Houser, 41, sports a beard that comes and goes, but today it’s long enough to make him look like a young Stanley Kubrick. He wears a Rockstar-branded black sweatshirt, and most of the staff walking the halls of these Lower Manhattan offices wear apparel branded with the company’s distinctive R* logo.

According to Sam, GTA’s cynical edge comes from his brother, who leads the writing of the games, and together they strike the balance that is the series’ greatest strength, played for both comedy and drama. “With this one, we’ve moved it forward, because there’s a lot of material going on in the world to riff on and have fun with. I think that makes it feel very contemporary, which I’m really proud of. It’s a video game that is commenting on all the things that are going on in the world, good, bad and indifferent. If that doesn’t show the emergence of the medium, I don’t know what does.”

Fans of the series, who embrace the games’ labyrinthine storytelling and unbridled entertainment, are wide-ranging. The author and film-maker Alex Garland believes GTA represents some of the best writing in the medium. “The narratives are incredibly strong and [Rockstar] completely severed the bond between video games and film, where sometimes you felt games owed something to film. These games felt like they existed in their own space and didn’t owe anything to anybody.”

The scope of GTA V is greater than anything the company has attempted. Five years is a long time in the ever-evolving world of gaming, and it’s unusual for a developer to wait this long between releases in a popular franchise, a word Houser hates: “It became an industry before it became an art form.” For Rockstar, he says: “It comes back to something at the root of the whole company, which is that if you’re going to take £40 out of someone’s wallet, that’s a lot of money for a piece of entertainment — and you’ve got to justify that.”

Houser is deeply engaging and, like Tarantino, talks with quick-fire enthusiasm about the work of his colleagues and his heroes. We discuss Peckinpah, heavy metal and the Who, and he says he still consumes as much British television as he can get his hands on. He rarely grants interviews, preferring to make the games the stars, and he’s quick to insist that no individual could complete a project on GTA’s scale. “The team is everything, and that’s what I love about making games. It’s the sum of all of these idiosyncratic, unusual parts. When you get 400 people together, with all their different skills, knowledge and baggage, really interesting things can pop out the other side.”

The development process began as soon as GTA IV was complete, and it has come together over those five years. It’s a process that only ever gets more complex. “We’ve all seen Hearts of Darkness,” Houser says, referring to the documentary about the tumultuous production of Francis Ford Coppola’s superlative war film Apocalypse Now, in which a group of soldiers travel up a Vietnamese river to track Marlon Brando’s mysterious Colonel Kurtz. “We’re definitely in that realm of excitement and misery at the same time. It’s not supposed to be easy. Each time, we push everything to its limit. I don’t think it’s conscious, but it’s sort of how it has to be. It has to hurt more. You want to find Kurtz every time.”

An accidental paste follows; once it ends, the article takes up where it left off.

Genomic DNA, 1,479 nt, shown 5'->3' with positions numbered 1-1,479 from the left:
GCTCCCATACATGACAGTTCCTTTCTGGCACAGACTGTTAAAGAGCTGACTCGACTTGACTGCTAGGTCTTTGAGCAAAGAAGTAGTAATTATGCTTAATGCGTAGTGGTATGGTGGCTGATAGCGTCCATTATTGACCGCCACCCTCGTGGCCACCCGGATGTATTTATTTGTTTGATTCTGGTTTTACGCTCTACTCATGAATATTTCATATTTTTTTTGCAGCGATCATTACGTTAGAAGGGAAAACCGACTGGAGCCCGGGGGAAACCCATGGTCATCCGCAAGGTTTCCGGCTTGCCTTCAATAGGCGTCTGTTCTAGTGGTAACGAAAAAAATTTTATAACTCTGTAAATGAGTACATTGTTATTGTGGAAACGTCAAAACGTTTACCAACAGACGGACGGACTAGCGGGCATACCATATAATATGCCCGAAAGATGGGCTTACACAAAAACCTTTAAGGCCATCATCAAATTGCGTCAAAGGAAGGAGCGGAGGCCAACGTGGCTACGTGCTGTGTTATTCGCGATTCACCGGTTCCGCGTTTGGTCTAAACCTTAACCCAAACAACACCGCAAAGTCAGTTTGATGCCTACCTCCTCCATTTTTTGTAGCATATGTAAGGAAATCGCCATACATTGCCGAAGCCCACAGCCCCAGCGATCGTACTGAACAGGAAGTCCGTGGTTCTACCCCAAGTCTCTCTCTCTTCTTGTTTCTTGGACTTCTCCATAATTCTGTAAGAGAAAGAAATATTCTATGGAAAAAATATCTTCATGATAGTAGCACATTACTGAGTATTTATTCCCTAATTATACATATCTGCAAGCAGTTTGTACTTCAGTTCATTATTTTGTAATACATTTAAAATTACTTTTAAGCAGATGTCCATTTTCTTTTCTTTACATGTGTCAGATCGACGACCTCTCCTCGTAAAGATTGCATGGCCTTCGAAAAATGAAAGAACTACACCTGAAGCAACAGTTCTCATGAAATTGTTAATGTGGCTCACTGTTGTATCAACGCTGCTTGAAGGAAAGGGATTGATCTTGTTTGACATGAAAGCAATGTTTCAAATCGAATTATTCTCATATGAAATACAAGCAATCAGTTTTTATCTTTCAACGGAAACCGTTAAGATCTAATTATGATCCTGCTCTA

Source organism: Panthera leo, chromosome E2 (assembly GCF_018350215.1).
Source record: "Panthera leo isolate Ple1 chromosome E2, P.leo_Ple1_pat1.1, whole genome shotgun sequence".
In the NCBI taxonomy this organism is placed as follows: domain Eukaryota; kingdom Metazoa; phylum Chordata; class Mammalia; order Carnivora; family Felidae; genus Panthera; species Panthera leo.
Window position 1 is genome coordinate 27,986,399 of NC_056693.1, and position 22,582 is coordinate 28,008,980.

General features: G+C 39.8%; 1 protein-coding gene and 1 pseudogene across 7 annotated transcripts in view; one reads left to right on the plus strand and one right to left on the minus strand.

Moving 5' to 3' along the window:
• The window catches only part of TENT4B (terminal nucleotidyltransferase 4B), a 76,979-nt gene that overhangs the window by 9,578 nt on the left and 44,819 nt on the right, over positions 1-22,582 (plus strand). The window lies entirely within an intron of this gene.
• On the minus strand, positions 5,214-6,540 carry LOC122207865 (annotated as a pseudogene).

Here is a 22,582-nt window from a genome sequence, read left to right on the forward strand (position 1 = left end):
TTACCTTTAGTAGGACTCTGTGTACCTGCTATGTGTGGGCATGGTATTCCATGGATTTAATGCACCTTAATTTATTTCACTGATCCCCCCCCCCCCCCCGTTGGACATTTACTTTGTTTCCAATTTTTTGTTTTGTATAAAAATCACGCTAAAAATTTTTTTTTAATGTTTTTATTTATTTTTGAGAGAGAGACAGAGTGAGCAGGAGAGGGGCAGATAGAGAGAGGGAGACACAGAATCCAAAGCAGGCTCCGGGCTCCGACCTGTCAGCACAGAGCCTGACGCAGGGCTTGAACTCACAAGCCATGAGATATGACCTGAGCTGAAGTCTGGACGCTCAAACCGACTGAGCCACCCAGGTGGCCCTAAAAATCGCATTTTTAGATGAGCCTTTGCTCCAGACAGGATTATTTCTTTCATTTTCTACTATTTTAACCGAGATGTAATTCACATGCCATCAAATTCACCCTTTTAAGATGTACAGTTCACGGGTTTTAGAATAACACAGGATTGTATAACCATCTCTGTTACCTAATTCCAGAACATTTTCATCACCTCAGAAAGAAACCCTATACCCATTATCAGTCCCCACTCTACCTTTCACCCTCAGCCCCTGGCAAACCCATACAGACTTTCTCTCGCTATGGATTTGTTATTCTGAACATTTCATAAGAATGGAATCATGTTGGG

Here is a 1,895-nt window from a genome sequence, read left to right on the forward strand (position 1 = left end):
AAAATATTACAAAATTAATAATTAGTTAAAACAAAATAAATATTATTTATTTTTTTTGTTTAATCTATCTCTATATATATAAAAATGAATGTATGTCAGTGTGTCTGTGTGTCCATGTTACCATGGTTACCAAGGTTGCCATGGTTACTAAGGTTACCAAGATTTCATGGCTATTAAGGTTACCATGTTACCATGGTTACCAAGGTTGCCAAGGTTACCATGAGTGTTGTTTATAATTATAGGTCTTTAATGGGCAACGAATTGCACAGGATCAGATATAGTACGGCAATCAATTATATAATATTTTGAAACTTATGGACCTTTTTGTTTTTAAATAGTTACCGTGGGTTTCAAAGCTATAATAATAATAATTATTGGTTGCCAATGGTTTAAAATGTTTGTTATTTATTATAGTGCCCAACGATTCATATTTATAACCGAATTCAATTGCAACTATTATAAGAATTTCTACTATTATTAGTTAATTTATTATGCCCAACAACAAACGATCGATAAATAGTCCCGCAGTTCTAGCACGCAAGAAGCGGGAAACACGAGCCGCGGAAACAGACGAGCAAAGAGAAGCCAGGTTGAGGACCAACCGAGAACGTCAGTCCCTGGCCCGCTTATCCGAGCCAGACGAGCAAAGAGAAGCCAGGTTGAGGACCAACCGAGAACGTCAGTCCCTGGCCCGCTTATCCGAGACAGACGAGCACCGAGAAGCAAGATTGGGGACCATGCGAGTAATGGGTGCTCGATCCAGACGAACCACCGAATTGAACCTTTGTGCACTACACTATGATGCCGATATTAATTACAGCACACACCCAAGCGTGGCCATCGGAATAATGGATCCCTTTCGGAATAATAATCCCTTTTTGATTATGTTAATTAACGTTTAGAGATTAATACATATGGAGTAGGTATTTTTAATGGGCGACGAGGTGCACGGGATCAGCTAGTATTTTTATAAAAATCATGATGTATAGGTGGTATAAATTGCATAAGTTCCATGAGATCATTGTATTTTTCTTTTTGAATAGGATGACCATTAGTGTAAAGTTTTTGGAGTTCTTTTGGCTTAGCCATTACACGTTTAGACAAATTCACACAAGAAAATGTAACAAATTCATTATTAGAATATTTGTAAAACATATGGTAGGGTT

Houser is “famously not good”, he says, at letting go once the project is near release, but he reveals that, for the first time, Rockstar will continue to develop updates to GTA V after it is out. “What’s really exciting is that we’re more engaged on what we do with it going forward, so I’m able to calm myself. I can kind of go, ‘It’s not farewell.’”

When anything British is as successful, both critically and commercially, as GTA, commentators are quick to induct its creators into that club so overstuffed with “national treasures”. Now may be the time to start paying similar respect to the talented British contingent at Rockstar Games. As Alex Simmons, the British editor of the video games website IGN, puts it: “They’ve changed the face of video games — and how important and culturally accepted they are — far more than anybody else. They should be celebrated for that.”

Houser believes perceptions of the medium will change with time. “Gamers are growing up, though we are still 10-20 years from all people in governance or authority understanding that it’s the same as any other art form and should not be singled out. We’re evolving. These kinds of things don’t happen overnight.”

My demo ends with a trip to the Vinewood sign, which overlooks the city of Los Santos. As the sun sets, it’s hard to imagine a blockbuster film on Grand Theft Auto’s scale crafting a moment as naturally romantic.

“Even though we’ve done this for quite a long time,” Houser reflects of his 15 years at Rockstar, “I still have to pinch myself and think, ‘How did I get on this train at the right time?’ Nothing else can claim to have the same infinite expansiveness ahead of it that this medium does. The train is still running.”